Strangely, one outlet some creative writers have found is a website that stands as a bastion of our broken capitalism, the virtual smelling salts we pray can revive our economy: Amazon.Amazon.com.To drown our sorrows, subvert expectation, survive in a larger corner than we’re used to, and simply for fun, some of us have found solace in becoming creative product reviewers for Amazon.com.

Check out some of these Amazon reviews of the Godinger Crystal Gavel:

Be careful!, March 4, 2009

By Megan Campbell “virgin-queene” (Tucson, AZ)

I thought this gavel would be a useful addition to my burgeoning low-budget dental practice. However, the night after it arrived I woke up to find the gavel trying to have sex with me. I explained to it that I wasn’t interested in that type of relationship, and it was really sullen about the whole thing. Now it just sits on the couch watching “Home Improvement” with the sound turned down and listening to that one Dramarama song. It’s incredibly tiresome. Thanks a lot, Godinger.

By the Eye of Agamotto! What a great gavel!, March 4, 2009

By TKO (Grand Rapids, MI USA)

This Godinger Crystal Gavel totally evokes authority and spirituality. Although it isn’t really usable for hammering with any force, it looks great in the hand when posing in front of the mirror, or for the neighbors through the living room picture window. I like to hold it over my head with both hands like I’m about to leap off the coffee table and spark an earthquake or a housefire with one swipe of my tiny mallet–or hold it at arm’s length in front of me while my other hand flaps my cape out behind me like it’s fluttering in the maelstrom. I used to feel kind of ridiculous using my dad’s ball peen, but the delicate feel of this Crystal Gavel adds a sense of authenticity to my costume. It’s like half mystical talisman, half quality faceted fashion accessory, and half paperweight.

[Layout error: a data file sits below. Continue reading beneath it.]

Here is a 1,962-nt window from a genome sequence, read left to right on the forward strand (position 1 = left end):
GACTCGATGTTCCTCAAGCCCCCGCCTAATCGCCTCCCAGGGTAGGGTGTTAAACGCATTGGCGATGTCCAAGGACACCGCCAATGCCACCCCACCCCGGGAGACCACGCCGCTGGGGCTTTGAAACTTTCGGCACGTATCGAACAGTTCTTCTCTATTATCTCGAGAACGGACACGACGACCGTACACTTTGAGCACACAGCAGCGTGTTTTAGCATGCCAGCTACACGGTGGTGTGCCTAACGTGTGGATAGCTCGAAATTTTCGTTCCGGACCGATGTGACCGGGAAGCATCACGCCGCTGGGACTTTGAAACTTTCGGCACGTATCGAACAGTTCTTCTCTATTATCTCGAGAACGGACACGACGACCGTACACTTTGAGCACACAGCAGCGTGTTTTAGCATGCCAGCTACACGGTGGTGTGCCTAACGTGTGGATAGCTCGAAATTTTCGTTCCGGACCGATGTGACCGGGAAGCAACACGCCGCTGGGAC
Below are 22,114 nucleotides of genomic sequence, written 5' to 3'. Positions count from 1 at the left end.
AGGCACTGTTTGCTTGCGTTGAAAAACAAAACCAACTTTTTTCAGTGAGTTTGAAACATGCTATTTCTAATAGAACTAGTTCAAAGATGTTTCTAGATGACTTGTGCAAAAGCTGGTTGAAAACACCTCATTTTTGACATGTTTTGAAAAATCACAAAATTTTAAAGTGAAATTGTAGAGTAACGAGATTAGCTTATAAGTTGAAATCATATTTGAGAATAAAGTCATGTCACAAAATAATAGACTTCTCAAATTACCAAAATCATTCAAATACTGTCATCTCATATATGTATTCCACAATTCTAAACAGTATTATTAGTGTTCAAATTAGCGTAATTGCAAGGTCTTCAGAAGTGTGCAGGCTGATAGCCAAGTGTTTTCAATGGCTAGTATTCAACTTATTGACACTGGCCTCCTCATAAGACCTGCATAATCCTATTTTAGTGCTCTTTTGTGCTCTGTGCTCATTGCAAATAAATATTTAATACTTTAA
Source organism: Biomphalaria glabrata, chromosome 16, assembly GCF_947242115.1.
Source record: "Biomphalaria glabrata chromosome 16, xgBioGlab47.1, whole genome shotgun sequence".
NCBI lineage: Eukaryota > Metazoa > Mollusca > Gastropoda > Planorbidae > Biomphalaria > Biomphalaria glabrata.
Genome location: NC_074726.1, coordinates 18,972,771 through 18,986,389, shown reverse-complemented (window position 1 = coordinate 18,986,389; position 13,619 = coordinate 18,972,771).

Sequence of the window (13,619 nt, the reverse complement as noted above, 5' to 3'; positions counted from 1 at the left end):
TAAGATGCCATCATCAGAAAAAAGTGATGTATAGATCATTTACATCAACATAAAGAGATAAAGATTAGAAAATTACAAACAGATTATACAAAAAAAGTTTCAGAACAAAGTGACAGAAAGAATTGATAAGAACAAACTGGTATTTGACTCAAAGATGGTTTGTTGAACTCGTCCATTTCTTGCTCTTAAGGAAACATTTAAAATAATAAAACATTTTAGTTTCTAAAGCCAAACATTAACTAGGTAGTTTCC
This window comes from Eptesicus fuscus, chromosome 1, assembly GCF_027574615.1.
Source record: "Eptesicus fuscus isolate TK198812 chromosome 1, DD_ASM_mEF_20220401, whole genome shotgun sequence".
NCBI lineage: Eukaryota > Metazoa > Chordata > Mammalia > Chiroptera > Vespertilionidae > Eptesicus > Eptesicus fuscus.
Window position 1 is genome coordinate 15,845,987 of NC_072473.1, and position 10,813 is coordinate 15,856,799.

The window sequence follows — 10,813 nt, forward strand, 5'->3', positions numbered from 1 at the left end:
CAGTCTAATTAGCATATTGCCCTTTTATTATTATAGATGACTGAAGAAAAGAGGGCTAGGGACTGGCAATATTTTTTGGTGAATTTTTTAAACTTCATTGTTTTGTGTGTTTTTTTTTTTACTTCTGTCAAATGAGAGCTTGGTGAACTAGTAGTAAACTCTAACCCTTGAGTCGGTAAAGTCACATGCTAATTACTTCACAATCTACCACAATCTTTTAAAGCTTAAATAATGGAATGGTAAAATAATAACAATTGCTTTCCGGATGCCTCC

Yes, we all know that this little hammer is made of something that causes cancer and birth defects or other reproductive harm in the State of California, but I live in Michigan where we are hardened by winter, where it’s nothing at all like California.

As other reviewers have pointed out, it does refract the light quite well, but I like to think of it as being especially good for blinding the Mindless Ones as they cross into our realm from the Dark Dimension. And for burning ants in the sun.

keeps the past alive!, March 5, 2009

By Caitlin (Michigan, USA)

This gavel is a great way to relive all those law-related memories. Like I did mock trial in high school. I could have gone out for debate or Model UN, but I knew that the mock trial kids ruled the school. BIG RESPECT. Back then I knew all the exceptions to the hearsay rule, like “forfeiture by wrongdoing,” or “excited utterance.” Well, this Godinger gavel caused some pretty excited utterances when I opened the box. My husband gave it to me to kind of say he was sorry about the way the bar exam thing didn’t really work out. I told him not to worry about it. I keep the gavel in my cubicle now, where it looks really nice and I don’t have to worry about outside light refracting through the crystal and blinding me, like I’d heard can be an issue with this product. I also really appreciate that this gavel *doesn’t* come with a sounding board, like some competitor gavels. It’s much easier to use quietly and unobtrusively. Like when my boss comes over and tells me to do something, I wait for him to leave and then tap the gavel gently, ever so gently, against the edge of my filing cabinet, and whisper “Overruled!” This gavel is the “proximate cause” of awesomeness.

The Ultimate Surrealist Object, March 9, 2009

By Katie (Tallahassee)